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HOME : African & Tribal Art : Anyi, Attye, Lagoons Region : Attye Wooden Slingshot
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Attye Wooden Slingshot - PF.5892 (LSO)
Origin: Ivory Coast
Circa: 20 th Century AD
Dimensions: 6.75" (17.1cm) high x 3.125" (7.9cm) wide
Collection: African
Medium: Wood

$600.00
Location: United States
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Description
This beautifully-patinated catapult was made by one of the tribes of the Lagoons region of the SE Ivory Coast. The area is particularly known for the high degree of refinement of its sculptures, and this piece is no exception. It depicts a woman as the handle, her eyes closed under high brows, her hair incised, truncated at the waist and with long, slender arms (the left one broken) resting on each of the catapult’s “arms”. The anterior aspect of the catapult arms is decorated with a pair of sweeping cattle horns; the reverse is plain. Lagoons people are better known for their stools and jewellery than pieces such as this. The patina is golden/brown rather than black, indicating long usage.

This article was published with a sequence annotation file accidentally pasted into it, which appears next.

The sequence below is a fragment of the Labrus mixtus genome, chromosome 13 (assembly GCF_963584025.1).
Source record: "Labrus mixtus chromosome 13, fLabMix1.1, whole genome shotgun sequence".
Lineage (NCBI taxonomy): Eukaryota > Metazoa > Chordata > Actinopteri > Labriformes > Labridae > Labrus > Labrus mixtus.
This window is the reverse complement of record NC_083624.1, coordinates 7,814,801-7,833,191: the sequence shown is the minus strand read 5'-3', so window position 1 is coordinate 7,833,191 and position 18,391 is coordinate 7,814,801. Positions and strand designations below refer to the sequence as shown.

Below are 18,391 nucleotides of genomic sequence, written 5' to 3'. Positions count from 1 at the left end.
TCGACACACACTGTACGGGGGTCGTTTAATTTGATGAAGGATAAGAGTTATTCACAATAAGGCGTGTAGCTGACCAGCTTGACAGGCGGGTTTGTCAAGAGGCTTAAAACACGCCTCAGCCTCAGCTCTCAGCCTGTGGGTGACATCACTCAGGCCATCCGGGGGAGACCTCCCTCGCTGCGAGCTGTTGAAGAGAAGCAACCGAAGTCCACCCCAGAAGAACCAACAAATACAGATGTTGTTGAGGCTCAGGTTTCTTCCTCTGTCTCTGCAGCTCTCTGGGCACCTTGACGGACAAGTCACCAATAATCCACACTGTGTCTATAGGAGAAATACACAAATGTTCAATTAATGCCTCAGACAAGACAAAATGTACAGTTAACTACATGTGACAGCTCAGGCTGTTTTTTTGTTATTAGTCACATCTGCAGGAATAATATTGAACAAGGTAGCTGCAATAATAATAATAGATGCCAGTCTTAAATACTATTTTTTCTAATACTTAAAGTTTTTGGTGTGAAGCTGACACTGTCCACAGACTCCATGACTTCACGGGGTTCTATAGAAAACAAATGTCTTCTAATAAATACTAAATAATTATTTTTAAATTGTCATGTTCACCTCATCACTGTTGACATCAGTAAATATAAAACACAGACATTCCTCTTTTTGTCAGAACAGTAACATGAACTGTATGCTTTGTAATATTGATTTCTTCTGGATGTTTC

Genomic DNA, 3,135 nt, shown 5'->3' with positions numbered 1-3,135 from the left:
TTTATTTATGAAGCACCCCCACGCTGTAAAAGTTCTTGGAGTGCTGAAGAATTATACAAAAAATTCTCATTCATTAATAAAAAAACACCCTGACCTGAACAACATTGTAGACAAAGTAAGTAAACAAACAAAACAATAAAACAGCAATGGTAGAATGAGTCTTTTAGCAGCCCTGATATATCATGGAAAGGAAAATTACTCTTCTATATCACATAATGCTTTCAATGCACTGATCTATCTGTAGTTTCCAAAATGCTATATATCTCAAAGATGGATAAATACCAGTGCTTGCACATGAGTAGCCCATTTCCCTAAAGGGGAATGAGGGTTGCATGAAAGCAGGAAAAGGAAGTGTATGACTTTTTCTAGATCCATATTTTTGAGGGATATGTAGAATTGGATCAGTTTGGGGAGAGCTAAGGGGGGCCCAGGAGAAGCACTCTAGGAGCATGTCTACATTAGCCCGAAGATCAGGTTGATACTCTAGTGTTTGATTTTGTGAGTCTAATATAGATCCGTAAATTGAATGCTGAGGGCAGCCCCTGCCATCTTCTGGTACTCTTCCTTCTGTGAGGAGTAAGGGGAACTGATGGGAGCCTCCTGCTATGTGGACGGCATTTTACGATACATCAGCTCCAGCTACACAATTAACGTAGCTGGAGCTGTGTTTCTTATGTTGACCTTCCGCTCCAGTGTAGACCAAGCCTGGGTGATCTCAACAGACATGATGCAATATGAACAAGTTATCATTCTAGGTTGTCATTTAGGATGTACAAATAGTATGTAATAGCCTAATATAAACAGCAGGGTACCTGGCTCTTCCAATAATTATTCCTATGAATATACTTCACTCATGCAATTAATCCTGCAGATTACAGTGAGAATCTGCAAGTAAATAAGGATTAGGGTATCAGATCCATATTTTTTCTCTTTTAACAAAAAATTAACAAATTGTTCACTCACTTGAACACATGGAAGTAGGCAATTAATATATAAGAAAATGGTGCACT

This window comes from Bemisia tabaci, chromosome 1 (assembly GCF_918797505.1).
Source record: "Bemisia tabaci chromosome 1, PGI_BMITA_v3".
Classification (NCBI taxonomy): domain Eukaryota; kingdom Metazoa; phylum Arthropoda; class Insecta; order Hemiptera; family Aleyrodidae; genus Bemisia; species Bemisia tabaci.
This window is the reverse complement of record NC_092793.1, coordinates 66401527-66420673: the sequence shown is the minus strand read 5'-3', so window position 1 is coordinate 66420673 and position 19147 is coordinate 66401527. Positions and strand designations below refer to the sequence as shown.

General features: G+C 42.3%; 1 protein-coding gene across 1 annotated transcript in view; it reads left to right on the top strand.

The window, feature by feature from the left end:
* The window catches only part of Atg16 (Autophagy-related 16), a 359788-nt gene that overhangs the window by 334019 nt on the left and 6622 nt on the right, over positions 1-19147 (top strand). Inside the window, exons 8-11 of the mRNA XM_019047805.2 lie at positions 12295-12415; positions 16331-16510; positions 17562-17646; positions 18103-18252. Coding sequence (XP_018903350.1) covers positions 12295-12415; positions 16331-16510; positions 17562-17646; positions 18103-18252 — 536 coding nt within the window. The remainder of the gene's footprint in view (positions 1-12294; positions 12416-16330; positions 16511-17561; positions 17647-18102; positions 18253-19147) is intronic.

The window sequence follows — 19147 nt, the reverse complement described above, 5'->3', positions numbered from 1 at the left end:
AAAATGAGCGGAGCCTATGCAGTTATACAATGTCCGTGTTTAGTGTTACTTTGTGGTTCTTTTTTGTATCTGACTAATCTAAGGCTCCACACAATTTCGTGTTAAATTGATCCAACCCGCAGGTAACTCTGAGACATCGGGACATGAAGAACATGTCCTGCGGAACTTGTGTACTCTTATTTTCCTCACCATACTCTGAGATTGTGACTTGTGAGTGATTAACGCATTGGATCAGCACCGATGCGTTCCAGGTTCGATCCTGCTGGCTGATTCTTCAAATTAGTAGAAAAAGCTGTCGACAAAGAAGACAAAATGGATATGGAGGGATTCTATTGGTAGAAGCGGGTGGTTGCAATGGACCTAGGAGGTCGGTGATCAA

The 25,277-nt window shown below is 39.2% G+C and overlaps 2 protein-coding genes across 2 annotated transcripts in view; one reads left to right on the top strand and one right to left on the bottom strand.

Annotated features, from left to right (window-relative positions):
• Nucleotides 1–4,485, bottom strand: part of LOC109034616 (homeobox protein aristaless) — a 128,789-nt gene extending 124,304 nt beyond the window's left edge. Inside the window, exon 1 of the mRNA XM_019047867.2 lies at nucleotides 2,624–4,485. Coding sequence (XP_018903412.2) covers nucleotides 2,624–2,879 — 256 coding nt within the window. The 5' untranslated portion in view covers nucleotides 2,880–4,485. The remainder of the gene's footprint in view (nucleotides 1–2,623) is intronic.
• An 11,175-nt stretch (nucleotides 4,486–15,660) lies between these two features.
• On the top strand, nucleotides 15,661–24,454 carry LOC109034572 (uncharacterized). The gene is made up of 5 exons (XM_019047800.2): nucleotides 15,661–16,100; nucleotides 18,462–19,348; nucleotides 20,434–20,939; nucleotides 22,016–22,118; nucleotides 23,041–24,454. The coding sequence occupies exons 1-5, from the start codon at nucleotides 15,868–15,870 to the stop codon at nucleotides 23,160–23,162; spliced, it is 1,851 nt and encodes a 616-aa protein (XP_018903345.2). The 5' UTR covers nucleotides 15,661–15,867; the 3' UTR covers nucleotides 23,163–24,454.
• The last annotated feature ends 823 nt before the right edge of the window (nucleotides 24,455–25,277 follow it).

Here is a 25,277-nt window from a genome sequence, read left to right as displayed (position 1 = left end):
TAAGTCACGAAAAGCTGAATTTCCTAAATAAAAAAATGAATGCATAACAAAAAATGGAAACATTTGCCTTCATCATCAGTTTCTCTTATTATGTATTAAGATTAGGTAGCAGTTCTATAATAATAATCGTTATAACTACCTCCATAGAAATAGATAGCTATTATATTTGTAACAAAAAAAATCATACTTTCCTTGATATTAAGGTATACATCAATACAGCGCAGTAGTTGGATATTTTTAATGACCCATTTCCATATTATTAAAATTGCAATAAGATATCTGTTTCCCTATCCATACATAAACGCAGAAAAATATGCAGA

The Lagoons people include about a dozen distinct groups, which are grouped into two main units: the Attye and the Ebrie. The Anyi are exactly intermediate between these “classic” Lagoons peoples and their local neighbours, the Baule. Lagoons people are distinct from one another except in cases of threat, when they combine. Their social structure is based upon a gerontocracy. Artistically they are defined by carvings of astonishing refinement, with exceptionally serene expressions and attenuated proportions. They usually have highly ornate hairstyles, keloid scarifications that are rendered as removable plugs, and glossy patinas from usage. The figures were used by spiritual intermediaries to obtain information from the hereafter. There are also reports of highly gendered figures being used as spirit spouses, as in the Baule tradition. They are also said to have been display pieces at traditional dances, or awarded to excellent dancers and performers. They are usually adorned with beads, which are often more diagnostic in terms of area of origin than the piece itself.

Catapults were used by subadult boys to supplement their diets, and were decorated in this manner partly for aesthetic purposes, but also to protect the user and to bless his hunt. This is a beautiful piece of Lagoons material culture, and an attractive sculpture in its own right.

- (PF.5892 (LSO))

 

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